GM Showcases Latest Electric Test and Demo Car in India

Experimental electric vehicle conversions last year by General Motors in Korea, Germany and as of last week in India, have some wondering when the company will create a pure battery electric to compete against the likes of the Nissan LEAF and pending Ford Focus EV.

On Thursday June 23, GM began displaying and testing an all-electric version of its Chevrolet Beat minicar in New Delhi. The Beat Electric is not proposed for sale anytime soon, but India was chosen as a demanding environment – as well as growing market – to demonstrate the car.

It is powered by a 300-cell, 20-kWh, liquid-cooled, lithium-ion battery similar to what is in the Chevrolet Volt, but larger for the smaller, but non-range-extended car.

The Beat Electric is capable of about 130 km (81 miles) of “normal” driving – presumably at mostly lower speeds, maybe with some highway use thrown in. Recharge time with 240-volt power is under eight hours. A single-speed drive unit and an electric motor producing about 45-kW (60 horsepower) turn the front wheels.

No top speed or other tech specs were listed for the latest EV being shown by its North American-based maker in several markets other than its home market.

The Beat Electric now joins other global market cars being tested as all-electric vehicles by GM demonstration projects in Korea and Germany.

In Korea, GM announced in October 2010 it had converted three Chevrolet Cruzes and seven GM Daewoo Lacetti Premieres to all-electric spec.

The 10 Cruze/Lacetti EVs are equipped with a 31-kWh battery and generate maximum power of 150 kW (201 horsepower). They have been monitored closely to determine the amount of real-world range achievable by vehicles of their size.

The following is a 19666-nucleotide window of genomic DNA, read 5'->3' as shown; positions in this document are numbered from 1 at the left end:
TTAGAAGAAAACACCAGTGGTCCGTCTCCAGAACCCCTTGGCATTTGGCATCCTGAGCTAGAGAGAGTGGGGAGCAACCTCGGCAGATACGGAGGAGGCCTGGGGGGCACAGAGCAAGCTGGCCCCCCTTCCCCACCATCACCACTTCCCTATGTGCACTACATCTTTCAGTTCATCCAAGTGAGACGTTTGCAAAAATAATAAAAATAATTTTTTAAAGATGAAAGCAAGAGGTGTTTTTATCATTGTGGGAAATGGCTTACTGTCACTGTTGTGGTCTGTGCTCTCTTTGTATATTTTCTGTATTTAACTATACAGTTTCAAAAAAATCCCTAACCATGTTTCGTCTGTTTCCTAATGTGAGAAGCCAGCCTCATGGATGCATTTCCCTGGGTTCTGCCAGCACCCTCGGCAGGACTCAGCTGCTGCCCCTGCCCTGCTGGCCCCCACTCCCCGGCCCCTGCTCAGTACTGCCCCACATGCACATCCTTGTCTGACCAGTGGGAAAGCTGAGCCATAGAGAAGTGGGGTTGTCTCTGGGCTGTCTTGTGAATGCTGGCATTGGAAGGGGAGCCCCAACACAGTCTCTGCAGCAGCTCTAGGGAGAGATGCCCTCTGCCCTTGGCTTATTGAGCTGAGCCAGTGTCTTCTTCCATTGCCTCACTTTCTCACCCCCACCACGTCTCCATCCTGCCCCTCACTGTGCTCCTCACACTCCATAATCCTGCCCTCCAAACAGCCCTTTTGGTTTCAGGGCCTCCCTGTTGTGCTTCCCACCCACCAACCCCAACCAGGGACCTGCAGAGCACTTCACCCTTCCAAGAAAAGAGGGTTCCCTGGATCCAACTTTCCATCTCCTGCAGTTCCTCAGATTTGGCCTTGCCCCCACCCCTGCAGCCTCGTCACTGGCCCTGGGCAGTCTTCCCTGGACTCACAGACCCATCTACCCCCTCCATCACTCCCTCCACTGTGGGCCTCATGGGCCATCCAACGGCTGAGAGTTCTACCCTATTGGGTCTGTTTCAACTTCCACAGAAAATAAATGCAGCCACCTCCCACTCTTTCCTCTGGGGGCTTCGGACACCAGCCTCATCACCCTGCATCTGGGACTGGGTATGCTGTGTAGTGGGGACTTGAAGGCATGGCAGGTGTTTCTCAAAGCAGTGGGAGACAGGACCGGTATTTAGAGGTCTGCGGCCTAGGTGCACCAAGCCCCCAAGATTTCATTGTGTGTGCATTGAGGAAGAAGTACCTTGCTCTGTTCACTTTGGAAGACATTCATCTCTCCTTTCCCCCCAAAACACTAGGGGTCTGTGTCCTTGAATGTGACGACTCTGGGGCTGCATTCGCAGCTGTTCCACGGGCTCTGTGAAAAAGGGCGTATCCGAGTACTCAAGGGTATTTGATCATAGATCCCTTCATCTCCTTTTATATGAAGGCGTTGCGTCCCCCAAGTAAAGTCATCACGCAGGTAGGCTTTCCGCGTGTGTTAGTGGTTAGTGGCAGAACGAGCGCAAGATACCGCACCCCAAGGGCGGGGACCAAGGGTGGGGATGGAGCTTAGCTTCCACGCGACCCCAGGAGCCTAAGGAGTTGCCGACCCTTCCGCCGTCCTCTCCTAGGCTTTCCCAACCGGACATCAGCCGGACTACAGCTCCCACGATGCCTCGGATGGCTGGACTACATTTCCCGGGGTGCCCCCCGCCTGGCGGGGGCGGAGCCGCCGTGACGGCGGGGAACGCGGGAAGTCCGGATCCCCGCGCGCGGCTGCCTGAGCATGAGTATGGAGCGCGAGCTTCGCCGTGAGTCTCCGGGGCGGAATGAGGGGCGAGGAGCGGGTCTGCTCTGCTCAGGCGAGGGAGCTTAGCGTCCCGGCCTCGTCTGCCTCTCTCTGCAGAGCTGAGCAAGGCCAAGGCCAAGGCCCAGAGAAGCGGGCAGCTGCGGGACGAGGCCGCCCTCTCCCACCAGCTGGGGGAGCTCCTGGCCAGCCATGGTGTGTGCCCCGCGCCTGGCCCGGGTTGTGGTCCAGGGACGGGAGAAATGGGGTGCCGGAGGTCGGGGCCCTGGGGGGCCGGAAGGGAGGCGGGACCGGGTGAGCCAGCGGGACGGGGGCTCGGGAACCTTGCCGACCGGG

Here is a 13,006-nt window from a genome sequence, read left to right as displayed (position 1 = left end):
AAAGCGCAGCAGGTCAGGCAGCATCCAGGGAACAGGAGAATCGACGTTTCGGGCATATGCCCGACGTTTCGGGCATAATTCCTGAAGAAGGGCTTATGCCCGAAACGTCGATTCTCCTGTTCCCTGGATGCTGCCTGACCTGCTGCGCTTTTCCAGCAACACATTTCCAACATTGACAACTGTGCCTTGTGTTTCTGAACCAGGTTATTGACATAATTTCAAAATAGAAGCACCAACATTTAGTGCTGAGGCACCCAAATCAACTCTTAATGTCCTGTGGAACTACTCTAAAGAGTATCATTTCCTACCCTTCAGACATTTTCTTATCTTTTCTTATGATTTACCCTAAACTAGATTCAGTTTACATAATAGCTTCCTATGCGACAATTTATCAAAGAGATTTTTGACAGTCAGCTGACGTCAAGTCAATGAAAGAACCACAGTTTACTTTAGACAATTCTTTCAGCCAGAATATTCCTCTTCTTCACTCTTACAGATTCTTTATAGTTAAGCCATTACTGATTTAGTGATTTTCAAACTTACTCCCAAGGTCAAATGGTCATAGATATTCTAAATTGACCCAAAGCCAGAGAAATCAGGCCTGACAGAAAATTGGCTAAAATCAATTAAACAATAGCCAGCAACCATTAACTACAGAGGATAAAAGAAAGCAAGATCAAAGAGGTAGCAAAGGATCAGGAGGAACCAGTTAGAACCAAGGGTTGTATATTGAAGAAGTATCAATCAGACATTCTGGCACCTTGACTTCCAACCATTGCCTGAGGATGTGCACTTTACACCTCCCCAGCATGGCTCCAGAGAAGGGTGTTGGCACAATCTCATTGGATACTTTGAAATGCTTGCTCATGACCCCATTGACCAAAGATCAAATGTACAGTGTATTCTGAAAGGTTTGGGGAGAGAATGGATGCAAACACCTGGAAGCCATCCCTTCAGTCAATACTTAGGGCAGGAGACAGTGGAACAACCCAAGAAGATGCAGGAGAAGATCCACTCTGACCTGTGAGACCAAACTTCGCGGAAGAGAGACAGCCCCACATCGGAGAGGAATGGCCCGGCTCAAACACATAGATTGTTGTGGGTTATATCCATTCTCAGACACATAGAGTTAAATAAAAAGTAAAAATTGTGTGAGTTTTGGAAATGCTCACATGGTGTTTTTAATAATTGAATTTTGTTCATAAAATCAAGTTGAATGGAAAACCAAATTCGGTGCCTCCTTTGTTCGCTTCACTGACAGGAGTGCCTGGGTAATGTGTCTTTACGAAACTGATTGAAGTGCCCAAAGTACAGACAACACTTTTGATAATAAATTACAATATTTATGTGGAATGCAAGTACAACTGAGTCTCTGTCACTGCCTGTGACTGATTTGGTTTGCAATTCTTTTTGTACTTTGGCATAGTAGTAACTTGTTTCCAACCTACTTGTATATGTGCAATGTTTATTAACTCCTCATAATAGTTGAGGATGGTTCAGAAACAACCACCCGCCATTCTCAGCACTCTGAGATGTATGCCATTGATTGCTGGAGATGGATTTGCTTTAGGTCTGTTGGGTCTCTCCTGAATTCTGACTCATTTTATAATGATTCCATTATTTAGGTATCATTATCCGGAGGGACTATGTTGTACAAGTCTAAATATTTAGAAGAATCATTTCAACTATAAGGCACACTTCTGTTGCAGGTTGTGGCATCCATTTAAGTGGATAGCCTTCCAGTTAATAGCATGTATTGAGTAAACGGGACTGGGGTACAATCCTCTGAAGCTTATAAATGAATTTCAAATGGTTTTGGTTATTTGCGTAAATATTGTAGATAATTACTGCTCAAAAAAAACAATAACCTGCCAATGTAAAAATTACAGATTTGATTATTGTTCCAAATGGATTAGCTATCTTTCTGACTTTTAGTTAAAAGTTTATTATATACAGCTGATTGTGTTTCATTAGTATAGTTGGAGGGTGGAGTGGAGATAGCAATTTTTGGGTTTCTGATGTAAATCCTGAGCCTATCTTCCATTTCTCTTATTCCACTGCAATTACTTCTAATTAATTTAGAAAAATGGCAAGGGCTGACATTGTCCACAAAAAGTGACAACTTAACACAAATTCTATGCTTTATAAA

On test schedules conducted by LG Chem, they may achieve a range of up to 160 km (100 miles). The vehicles can go from 0 to 100 kph (60 mph) in 8.2 seconds with a maximum speed of 165 kph (102.5 miles per hour).

Shortly before, another GM electric vehicle conversion project had begun in Germany. The electric GM/Opel Meriva, announced September 2010 has a 60-kW (82-horsepower) electric motor with torque output of 215 Nm (159 foot-pounds). Its 16 kWh battery delivers range of 64 km (40 miles), and top speed of 130 kph (81 mph).

GM said Opel’s engineers were able to integrate the otherwise bulky electric drive line without making concessions to luggage capacity or comfort.

As for the GM news of the week in India, the Beat Electric is presumably made with some trickle-down technology from the Volt, most notably the battery.

When the pending Beat Electric was last reported on, the story was it would be shown in April, but plans were stalled.

Initially, GM and REVA had intended to bring a same platform e-Spark EV to market, but those ties were severed, and GM took extra time to build the already planned for Beat EV instead – as a show car for now.

Not much is known about the canceled e-Spark, but REVA, maker of G-Wiz minicars in London, also developed the powertrain for the e-Spark. It was almost surely less high-tech than what is now in the Beat Electric prototype, which if it were offered, could be more expensive – which as you can see is a relative term.


Standard (ICE) Chevrolet Beat side view.

While a price that looks shockingly low by North American standards of around $7,771 had been estimated for the GM/REVA e-Spark, Indian Autos Blog observed even if a presumably somewhat higher priced Beat Electric were offered to the public, it would be a tough sell, as its “L-Ion batteries are way too expensive for the cost-conscious Indian buyer who experiences frequent power cuts at home and work.”

Instead, a Beat diesel is expected to be the new workhorse of the line due later in July.

As it is, the Beat EV could lead to a viable city car in other markets, and surely there would be buyers for a version of it in the U.S. as well as other countries.

Naturally, far more stringent safety regulations and other hurdles could easily make it much more costly in Europe or the U.S. if it were ever to be introduced.

Unfortunately, GM Spokesman Kevin Kelly was not at liberty to divulge any advanced-tech plans, but he did say GM is looking at all kinds of options, including EVs.

He also said GM is figuring how to best tailor a car for the U.S., but there is “no firm timing” for when GM’s home market will see even an experimental EV like they already have had in Germany, Korea, and now India.